If we seek to live in a just world, we must submit ourselves to the King of the Universe. It is essential for us to recognize that we are subjects of an authority that is higher than all other and that is also foundational for all earthly rule and rulers. This reordering of our allegiances is essential for us to become people who treat others justly. Additionally, living in this manner is not learned in government classes or through participation in our processes of governance, it is learned at the foot of the cross of Jesus. Justice is best understood as we follow in the steps of Christ, for He walked among us and responded to the people and the situations of His world in a manner that brought His living example of God’s created desire and intent for just, relational engagement among all people face to face with the real world where we live. In order to know justice, we need to avoid the halls of government until we know the path of Christ. Yet, once we are walking in the steps of the Savior, we should boldly bring Him and His glory into those same halls.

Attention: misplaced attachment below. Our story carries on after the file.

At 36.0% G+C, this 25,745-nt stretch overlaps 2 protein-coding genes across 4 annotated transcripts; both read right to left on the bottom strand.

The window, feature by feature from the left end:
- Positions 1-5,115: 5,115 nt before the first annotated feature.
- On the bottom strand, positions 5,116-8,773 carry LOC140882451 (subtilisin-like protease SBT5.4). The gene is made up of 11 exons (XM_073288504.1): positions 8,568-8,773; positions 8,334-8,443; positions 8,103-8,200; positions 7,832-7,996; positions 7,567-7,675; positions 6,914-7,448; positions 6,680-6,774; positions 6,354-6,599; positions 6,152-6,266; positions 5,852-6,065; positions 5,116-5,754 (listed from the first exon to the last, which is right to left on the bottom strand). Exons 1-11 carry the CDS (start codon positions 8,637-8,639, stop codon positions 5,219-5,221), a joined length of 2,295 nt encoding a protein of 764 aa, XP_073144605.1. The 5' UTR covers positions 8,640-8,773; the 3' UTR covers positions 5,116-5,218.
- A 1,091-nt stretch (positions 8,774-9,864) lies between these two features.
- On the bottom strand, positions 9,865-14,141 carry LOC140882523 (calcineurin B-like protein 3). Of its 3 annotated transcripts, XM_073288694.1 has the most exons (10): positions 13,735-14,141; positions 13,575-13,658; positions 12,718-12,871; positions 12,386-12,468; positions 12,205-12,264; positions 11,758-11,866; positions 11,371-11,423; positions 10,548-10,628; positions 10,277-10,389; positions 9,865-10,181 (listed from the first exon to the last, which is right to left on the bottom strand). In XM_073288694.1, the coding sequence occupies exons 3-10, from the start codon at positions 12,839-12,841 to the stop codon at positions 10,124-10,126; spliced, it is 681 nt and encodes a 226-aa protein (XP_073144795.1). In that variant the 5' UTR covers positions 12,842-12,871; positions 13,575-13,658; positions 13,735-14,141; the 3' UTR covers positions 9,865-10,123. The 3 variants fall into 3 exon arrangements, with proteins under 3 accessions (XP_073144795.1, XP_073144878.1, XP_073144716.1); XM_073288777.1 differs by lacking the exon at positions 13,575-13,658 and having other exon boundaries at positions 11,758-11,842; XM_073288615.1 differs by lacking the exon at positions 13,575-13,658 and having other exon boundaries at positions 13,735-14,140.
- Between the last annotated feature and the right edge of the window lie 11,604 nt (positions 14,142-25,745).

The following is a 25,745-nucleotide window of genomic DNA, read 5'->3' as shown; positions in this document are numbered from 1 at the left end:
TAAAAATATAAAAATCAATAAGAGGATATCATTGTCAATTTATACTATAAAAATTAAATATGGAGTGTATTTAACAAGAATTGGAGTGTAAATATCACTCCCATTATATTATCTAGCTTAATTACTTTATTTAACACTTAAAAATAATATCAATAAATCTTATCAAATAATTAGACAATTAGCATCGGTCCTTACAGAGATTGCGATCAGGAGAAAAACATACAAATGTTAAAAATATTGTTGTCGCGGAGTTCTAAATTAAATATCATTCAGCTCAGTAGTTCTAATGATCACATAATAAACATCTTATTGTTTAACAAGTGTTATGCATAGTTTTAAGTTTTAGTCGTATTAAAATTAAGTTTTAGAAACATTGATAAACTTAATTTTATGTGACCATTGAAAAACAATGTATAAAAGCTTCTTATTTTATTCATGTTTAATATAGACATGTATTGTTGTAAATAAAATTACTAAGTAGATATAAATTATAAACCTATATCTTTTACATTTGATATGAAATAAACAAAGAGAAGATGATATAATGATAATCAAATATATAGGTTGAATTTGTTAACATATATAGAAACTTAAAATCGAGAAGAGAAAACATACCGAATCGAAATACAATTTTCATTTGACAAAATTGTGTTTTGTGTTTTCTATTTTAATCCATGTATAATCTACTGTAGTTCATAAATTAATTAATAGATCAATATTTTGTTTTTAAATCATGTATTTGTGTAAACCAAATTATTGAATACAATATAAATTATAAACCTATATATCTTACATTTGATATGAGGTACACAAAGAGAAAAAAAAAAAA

Many seek the face of a ruler,

but it is from the LORD that a man gets justice.

Proverbs 29: 26

 

It may seem like this is the season of seeking. We gather in rallies to show support and to shout out our opposition to political parties and to candidates for office. We cast votes that are intended to inform the process of selection, or we gather as communities to seek our corporate mind. Yet, the rulers that we choose will all fall short of our expectations and even fail to bring about most of what they promise. This is the nature of human governance as it seeks to wield power and to gain popularity instead of seeking after the mind and the heart of God as its approach to that process of governance.